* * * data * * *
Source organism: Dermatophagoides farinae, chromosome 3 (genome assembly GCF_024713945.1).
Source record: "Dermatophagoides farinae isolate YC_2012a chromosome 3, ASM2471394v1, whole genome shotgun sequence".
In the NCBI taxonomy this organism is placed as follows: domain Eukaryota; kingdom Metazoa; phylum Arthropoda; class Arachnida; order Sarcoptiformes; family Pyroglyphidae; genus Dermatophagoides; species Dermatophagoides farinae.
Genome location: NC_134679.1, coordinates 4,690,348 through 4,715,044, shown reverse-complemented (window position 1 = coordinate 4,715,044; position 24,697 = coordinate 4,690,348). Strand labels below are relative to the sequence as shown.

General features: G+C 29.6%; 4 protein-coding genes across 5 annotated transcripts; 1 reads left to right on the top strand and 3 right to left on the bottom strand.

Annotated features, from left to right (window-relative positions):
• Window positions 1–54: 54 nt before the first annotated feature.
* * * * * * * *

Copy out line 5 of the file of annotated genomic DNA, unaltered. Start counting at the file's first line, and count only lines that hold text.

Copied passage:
General features: G+C 29.6%; 4 protein-coding genes across 5 annotated transcripts; 1 reads left to right on the top strand and 3 right to left on the bottom strand.